To an outsider, the fancy booths at last month’s health insurance industry gathering in San Diego aren’t very compelling. A handful of companies pitching “lifestyle” data and salespeople touting jargony phrases like “social determinants of health.” But dig deeper and the implications of what they’re selling might give many patients pause: A future in which everything you do — the things you buy, the food you eat, the time you spend watching TV — may help determine how much you pay for health insurance. With little public scrutiny, the health insurance industry has joined forces with data brokers to vacuum up personal details about hundreds of millions of Americans, including, odds are, many readers of this story. The companies are tracking your race, education level, TV habits, marital status, net worth.
The government's energy regulator is facing allegations of cherry-picking data to approve pipeline projects that would disproportionately harm communities of color. According to academics, attorneys, and non-governmental organizations, the Federal Energy Regulatory Commission used unreliable statistical methods in its analysis of the proposed Atlantic Coast Pipeline, masking its high cost to African-American and Native-American communities. While the Commission concluded that the pipeline poses no environmental justice concerns, these minority groups say that their environment, health, and culture will be disproportionately imperiled if the development goes ahead as planned. FERC faced similar accusations over the Sabal Trail pipeline in 2016, indicating a pattern in how the federal government manages to force unwelcome energy infrastructure through vulnerable communities.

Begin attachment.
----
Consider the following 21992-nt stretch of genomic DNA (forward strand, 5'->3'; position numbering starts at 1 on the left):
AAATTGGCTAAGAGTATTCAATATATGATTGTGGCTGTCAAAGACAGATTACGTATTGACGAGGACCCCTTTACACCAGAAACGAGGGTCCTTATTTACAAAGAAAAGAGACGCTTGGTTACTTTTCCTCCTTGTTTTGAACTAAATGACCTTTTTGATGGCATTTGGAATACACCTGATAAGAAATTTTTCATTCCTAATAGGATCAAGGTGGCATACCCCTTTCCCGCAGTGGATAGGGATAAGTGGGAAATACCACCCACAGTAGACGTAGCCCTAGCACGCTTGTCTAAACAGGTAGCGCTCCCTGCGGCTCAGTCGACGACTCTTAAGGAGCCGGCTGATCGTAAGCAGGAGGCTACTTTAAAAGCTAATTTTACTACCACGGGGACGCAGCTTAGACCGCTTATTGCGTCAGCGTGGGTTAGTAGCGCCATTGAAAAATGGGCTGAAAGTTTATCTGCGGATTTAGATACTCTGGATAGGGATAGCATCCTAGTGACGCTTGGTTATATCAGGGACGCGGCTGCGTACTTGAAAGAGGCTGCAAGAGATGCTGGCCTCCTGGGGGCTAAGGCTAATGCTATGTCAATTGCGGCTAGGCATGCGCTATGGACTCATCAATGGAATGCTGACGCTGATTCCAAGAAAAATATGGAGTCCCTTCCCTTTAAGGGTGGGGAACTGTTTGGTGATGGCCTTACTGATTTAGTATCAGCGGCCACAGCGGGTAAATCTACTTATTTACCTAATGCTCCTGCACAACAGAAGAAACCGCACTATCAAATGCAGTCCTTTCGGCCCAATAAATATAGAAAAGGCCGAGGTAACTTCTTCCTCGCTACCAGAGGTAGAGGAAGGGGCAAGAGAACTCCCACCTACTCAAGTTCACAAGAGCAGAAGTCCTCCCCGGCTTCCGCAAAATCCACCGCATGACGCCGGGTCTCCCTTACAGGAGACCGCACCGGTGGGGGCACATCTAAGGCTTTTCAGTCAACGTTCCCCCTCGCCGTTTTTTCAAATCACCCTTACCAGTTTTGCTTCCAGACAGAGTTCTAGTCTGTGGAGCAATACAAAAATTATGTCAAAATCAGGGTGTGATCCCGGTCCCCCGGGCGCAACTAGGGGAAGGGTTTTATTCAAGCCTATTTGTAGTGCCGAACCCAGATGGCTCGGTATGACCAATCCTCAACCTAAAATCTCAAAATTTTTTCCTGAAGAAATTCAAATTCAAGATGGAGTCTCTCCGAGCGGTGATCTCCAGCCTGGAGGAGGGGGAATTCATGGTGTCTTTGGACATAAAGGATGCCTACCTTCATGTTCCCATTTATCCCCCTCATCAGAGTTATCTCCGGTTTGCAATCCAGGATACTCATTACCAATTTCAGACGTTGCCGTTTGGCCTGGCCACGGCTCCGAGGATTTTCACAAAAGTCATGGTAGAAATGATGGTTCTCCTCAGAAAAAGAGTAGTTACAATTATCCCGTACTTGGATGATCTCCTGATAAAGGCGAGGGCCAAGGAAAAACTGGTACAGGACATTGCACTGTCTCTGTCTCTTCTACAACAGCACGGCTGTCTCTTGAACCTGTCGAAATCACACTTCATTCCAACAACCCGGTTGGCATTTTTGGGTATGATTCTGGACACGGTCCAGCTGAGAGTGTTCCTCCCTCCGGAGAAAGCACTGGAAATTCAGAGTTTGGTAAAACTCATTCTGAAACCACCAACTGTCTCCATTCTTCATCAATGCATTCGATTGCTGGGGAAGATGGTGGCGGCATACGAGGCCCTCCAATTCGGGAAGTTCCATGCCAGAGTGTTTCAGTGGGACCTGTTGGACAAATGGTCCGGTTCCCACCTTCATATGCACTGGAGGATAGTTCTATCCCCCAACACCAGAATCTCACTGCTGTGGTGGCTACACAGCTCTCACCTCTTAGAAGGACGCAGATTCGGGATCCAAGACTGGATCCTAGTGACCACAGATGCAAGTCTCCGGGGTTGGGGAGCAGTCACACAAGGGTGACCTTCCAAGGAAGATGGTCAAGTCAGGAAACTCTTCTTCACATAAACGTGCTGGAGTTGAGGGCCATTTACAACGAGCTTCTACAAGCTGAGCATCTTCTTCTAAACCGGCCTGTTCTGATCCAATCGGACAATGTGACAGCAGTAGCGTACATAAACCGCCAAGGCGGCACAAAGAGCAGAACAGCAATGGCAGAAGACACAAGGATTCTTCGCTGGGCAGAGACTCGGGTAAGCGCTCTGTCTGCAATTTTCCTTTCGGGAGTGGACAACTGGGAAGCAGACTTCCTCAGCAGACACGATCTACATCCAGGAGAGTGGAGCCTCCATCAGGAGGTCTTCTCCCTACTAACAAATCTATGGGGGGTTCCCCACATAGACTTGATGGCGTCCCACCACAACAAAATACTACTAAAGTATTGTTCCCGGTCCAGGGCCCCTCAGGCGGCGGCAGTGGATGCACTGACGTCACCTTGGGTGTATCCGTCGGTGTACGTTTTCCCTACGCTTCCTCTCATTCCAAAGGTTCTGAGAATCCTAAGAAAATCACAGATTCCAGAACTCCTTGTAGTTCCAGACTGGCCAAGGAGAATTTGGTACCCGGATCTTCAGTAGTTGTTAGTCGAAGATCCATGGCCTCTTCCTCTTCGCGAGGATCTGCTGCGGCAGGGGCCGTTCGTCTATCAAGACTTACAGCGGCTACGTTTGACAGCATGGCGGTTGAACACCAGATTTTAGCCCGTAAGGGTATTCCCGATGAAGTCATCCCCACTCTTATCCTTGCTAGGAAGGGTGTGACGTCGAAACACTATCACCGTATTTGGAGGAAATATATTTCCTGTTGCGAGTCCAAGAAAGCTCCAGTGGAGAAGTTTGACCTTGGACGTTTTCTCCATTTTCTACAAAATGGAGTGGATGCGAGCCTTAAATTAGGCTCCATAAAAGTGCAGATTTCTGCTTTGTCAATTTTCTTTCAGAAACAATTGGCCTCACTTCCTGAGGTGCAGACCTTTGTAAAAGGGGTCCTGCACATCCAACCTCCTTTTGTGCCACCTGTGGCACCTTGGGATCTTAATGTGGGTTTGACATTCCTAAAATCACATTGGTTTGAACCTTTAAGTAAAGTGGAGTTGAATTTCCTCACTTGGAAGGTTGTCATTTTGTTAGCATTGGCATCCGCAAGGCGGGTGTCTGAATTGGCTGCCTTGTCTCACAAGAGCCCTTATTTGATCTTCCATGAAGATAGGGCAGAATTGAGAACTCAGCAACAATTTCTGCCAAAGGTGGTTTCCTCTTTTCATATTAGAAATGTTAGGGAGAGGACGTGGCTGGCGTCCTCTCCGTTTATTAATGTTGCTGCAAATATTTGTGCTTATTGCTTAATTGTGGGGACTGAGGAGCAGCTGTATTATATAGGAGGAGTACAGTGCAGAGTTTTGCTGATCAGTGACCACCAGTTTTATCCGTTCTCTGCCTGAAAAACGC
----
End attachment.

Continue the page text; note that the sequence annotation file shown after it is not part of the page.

Recent cases of personal information collecting for corporate interests highlight the urgency of revisiting the topic of higher education in its connection with the corporate sector and the government. We ought to reconsider at least some aspects of the complex web of the contemporary “education industry” and its social implications. Understanding how contemporary (Western) education works (or doesn’t work) can contribute to raising the awareness of the general population as to the scale of the problem, and making a change, no matter how small.
During the last few years, a lot of debate has been had over the promise and perils of the Every Student Succeeds Act (ESSA). Many education advocates argued we must embrace ESSA because it promised to reduce the federal chokehold of high stakes standardized testing that was wielded, starting with No Child Left Behind (NCLB) and ramped up further under Race to the Top. The promise of ESSA seemed too good to be true. Why would the same people who devoted decades to dismantling public schools, creating avenues for de facto segregation, and privatizing a public system suddenly want to turn around and “do the right thing?”
Liberals this week want to drum us into outrageous fury over the fact that Facebook, with almost 2 billion accounts worldwide, handed over user data of millions of people to Cambridge Analytica, a firm retained by the Trump campaign. Cambridge Analytica, or CA for short is part of the Robert Mercer empire, which funds an entire zoo of nonprofits from Citizens United to the Cato and Heritage Foundations, and which sponsored Steve Bannon’s career and Breitbart News after the death of its founder Andrew Breitbart. CA’s claim to fame was the supposed identification of 5,000 data points on millions of people by which they could supposedly distinguish firm supporters from wavering ones, identify potential contributors and much more. Of course the millions whose data is being sold to marketers have nothing to say in the matter.